Illustration of a human-looking robot with a stethoscope

Robots Provide Helping Hands to Nurses

Inspired by healthcare needs during the COVID-19 pandemic, Assistant Professor of Robotics Engineering Jane Li is leading a team of researchers on a project to develop advanced remote-controlled humanoid nursing robots that can help medical workers care for patients who are in quarantine or isolation.

The researchers, who expect to begin testing a new prototype this summer, are aiming to develop a user-friendly robot that can perform nursing-related tasks in settings where a high risk of contagion or infection threatens the health of nurses.

Although medical robots are used in major hospitals today, Li says, they are difficult to learn to use and difficult to operate, which often increases nurses’ workloads.

We are hoping this will revolutionize patient care, a benefit that can extend to in-home care and clinics.

Jane Li

To solve this challenge, Li is continuing development of a Tele-Robotic Intelligent Nursing Assistant (TRINA), a mobile, humanoid robot that has arms equally strong and gentle to transport medications or infectious samples, help patients adjust their positions, and even lift and carry patients. TRINA was developed at Duke University in 2016; Li was a postdoctoral researcher on the project.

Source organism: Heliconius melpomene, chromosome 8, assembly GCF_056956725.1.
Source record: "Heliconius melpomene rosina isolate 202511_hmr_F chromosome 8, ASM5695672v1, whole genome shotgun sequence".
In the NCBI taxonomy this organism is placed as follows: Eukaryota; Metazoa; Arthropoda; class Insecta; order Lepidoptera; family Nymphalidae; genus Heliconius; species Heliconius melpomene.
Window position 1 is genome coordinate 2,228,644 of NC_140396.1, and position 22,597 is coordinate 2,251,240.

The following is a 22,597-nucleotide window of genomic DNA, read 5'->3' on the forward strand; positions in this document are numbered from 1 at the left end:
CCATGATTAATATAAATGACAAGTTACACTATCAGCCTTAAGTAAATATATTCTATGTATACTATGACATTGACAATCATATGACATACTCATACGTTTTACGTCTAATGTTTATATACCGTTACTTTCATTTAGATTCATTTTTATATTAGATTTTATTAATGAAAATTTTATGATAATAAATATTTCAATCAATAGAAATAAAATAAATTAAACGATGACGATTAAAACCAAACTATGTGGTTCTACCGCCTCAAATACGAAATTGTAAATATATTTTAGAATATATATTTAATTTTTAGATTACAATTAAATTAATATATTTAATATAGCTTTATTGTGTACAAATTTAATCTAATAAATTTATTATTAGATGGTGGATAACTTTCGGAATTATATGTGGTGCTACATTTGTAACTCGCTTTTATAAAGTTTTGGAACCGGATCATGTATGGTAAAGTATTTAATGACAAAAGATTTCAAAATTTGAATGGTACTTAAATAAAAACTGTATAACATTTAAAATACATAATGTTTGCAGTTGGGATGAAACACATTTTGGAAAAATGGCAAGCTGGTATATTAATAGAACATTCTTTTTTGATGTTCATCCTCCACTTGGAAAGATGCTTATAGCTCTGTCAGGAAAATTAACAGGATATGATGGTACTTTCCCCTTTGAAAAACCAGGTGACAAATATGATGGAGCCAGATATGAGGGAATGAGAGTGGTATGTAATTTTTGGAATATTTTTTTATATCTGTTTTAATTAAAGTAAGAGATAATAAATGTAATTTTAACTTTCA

According to Li, TRINA could benefit patients as well as healthcare staff who are dealing with an aging American population and a persistent nursing shortage.

“I understand the heavy workloads and the stress that nurses encounter, and their fear of being exposed to infectious diseases as they care for patients,” says Li, who is principal investigator on the project and director of WPI’s Human-Inspired Robotics Lab. “These TRINA robots can relieve physical and emotional stress on healthcare workers. We are hoping this will revolutionize patient care, a benefit that can extend to in-home care and clinics.”

The project is funded with a three-year grant of $731,329 from the National Science Foundation in conjunction with the Centers for Disease Control and Prevention’s National Institute for Occupational Safety and Health.

Li is working on another project with co-principal investigator Cagdas Onal, associate professor of robotics engineering and director of the WPI Soft Robotics Lab, to create haptic gloves—wearable devices that will enable the nurse operating the robot to feel what the robot senses and to better control the robot’s movements. The haptic gloves will enable nurses to direct the robot’s hand movements in real time.

Onal, whose research has focused on creating strong, but soft, robotics, says the haptic gloves are designed for high accuracy of mirrored movements, enabling the robot to replicate the nurse’s hand gestures in real time.

“It will enable the nurses to feel as though they are doing these tasks in person,” he says, “while avoiding being in potentially dangerous conditions.”

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